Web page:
In each scenario, there are risks to consider. For example, overseas investors need to factor in Foreign Investment Review Board (FIRB) considerations if there is data involved. Whether a target business is a 'national security business' under the FIRB regime due to having a direct interest in or being responsible for a 'critical infrastructure asset' within the Security of Critical Infrastructure Act 2018 is important. The Security Legislation Amendment (Critical Infrastructure) Bill 2020 is currently before Parliament and if it is passed, will significantly expand the concept of a critical infrastructure asset. In fact, financial services and markets is now a 'critical infrastructure sector' covered by the Bill.
For organisations where technology is their central product, IT considerations are front of mind during any transaction. This is particularly the case if the target is technology or software-based and outsources any of its core capabilities.
However, for those financial services organisations that use technology to enable what they do, IT is often forgotten or not prioritised during their transactions. It's here where costs can blow up.
Uncovering the hidden IT costs in M&A
Buyers need to start asking questions and understanding their target's IT systems before their deal is finalised. Key questions include:
- How can the target's systems (such as payroll and enterprise resource planning software) integrate with the buyer's own systems – or can they?
- Are there other, unknown systems that the buyer will be taking on?
- How does the target use its data? If customer data is part of the target's value, how can the buyer integrate that into their own systems?
- How reliable are the target's systems? What support do they have for when things go wrong?
If the target's main product or service is their software, it is especially important to consider intellectual property issues, including:
- Whether any open source software has been used in creating the product;
- Chain of IP ownership; and
- Whether any IT vendors or third party contractors were involved in the product or software's creation.
Overlaying all of these questions is the objective of ensuring a simple, user-friendly customer experience.
In addition, considering the government's evolving risk and regulatory requirements, organisations need to take into account if the target complies with relevant APRA outsourcing, data and cybersecurity obligations (such as CPS 231, 234, and 235).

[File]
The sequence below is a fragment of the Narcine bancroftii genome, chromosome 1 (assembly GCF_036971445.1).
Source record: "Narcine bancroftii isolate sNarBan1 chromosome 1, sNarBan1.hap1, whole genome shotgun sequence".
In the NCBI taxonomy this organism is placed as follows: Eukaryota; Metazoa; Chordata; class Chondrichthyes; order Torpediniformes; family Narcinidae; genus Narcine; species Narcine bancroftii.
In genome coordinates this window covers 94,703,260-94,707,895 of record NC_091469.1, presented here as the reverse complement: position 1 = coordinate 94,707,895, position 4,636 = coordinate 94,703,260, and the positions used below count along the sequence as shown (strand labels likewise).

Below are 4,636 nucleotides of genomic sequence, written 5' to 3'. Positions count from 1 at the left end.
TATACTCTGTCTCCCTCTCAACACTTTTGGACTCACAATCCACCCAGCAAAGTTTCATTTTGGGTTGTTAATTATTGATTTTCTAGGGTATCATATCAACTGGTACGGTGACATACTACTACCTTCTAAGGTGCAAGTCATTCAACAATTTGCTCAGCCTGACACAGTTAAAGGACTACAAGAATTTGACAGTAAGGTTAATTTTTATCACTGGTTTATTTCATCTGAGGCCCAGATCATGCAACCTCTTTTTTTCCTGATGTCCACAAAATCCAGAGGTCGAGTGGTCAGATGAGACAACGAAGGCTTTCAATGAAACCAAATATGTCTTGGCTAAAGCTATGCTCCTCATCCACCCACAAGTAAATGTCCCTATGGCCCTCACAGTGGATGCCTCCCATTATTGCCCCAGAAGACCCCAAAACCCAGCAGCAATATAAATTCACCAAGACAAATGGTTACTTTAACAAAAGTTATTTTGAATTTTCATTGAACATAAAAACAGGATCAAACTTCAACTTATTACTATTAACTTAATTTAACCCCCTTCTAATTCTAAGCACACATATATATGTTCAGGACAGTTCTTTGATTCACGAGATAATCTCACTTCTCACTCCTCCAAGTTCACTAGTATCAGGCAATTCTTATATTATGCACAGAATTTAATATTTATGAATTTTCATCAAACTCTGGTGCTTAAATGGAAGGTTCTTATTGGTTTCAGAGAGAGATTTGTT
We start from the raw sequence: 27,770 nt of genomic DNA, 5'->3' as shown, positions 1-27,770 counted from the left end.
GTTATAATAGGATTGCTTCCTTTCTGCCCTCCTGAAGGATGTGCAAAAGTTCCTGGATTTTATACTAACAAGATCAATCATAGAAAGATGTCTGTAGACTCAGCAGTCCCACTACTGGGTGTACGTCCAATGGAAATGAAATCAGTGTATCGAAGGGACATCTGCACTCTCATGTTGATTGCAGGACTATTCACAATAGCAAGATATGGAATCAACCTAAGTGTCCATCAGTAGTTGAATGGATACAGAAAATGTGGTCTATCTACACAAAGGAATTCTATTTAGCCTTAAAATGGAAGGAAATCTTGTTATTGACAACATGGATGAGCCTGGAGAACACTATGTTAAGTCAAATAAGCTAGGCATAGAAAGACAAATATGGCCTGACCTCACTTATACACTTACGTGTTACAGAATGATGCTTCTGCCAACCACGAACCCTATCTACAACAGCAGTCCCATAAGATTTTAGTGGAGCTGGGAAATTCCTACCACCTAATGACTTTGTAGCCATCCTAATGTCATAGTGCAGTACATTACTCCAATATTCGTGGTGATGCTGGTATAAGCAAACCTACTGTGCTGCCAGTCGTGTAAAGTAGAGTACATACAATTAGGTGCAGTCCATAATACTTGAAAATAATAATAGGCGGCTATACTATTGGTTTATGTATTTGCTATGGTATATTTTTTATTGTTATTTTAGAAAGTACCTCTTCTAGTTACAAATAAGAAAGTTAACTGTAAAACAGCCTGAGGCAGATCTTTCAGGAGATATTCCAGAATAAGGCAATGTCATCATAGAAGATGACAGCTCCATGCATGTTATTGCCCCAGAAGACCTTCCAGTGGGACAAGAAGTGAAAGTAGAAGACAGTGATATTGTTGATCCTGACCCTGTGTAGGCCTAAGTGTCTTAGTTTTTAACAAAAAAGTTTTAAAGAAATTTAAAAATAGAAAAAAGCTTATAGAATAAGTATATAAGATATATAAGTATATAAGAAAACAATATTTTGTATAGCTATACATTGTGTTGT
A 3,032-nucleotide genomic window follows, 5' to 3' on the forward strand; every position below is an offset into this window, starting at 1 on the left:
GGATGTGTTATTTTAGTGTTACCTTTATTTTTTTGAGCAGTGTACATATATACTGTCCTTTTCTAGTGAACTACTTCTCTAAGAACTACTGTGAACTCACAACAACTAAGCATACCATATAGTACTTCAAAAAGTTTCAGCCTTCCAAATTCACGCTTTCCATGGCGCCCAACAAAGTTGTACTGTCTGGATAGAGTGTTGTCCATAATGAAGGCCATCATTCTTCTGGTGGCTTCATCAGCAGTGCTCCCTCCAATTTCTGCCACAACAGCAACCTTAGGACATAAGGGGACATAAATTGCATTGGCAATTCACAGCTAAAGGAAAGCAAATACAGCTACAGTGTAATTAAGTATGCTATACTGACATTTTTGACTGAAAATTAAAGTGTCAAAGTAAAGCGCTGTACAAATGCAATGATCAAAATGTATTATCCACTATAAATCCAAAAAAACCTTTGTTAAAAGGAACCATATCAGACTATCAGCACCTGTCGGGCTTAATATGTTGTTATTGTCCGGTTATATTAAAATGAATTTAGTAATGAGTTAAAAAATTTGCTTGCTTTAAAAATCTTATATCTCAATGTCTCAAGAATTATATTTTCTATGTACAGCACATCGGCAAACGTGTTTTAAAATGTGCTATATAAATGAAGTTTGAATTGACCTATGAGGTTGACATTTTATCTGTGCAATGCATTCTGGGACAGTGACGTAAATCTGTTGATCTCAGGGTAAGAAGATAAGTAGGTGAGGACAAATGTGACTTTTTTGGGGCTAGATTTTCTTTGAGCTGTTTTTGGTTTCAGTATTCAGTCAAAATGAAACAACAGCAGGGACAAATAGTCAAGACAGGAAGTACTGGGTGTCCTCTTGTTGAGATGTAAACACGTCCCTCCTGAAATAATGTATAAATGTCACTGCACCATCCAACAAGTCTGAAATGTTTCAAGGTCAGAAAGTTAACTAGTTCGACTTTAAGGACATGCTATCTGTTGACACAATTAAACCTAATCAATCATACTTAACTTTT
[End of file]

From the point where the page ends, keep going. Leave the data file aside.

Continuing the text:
Without proper planning and due diligence, you could end up buying a service that's great on paper, but that will cost a lot to fix or replace the moment it falls over.”
Buyers need to bring a greater sense of IT knowledge and an understanding of what can go wrong in these situations to understand the genuine cost associated with a merger or acquisition. Some of this information will be elusive. For buyers, it is critical to ask the right questions – and to keep asking until they are satisfied with the response. Bringing in the right advisors throughout the whole deal lifecycle can help.
Demerging IT systems and 'unscrambling your egg'
For organisations looking to demerge or divest certain parts of their business, it's easy for costs to blowout if they aren't managed carefully.
Organisations are looking for synergies – but just because you cut your business in half doesn't mean it will cost you half as much to run.”
When organisations sell off part of their business, one of the most difficult factors is separating the 'sold' entity and its associated enabling technology from the original entity's IT systems. This applies equally across all elements of technology requirements – from customer-facing services to back-end processing.
Typically, organisations underestimate the time and cost involved in breaking up the systems they have in place.
For example, customer data and privacy are critical considerations for customer-facing businesses. Before selling, organisations need to consider how to deal with co-joined data and how to separate it while still complying with Australia's privacy legislation. Ownership of IP is important here as well.
If not managed carefully, supplier costs can also present a significant expense.
Many agreements with IT vendors are based on quantity and economies of scale. When an organisation separates part of its business, they are going to substantially reduce the volumes that go through their technology systems. Therefore, whatever agreements they have in place with suppliers may be impacted, and suppliers may legitimately start charging them a lot more.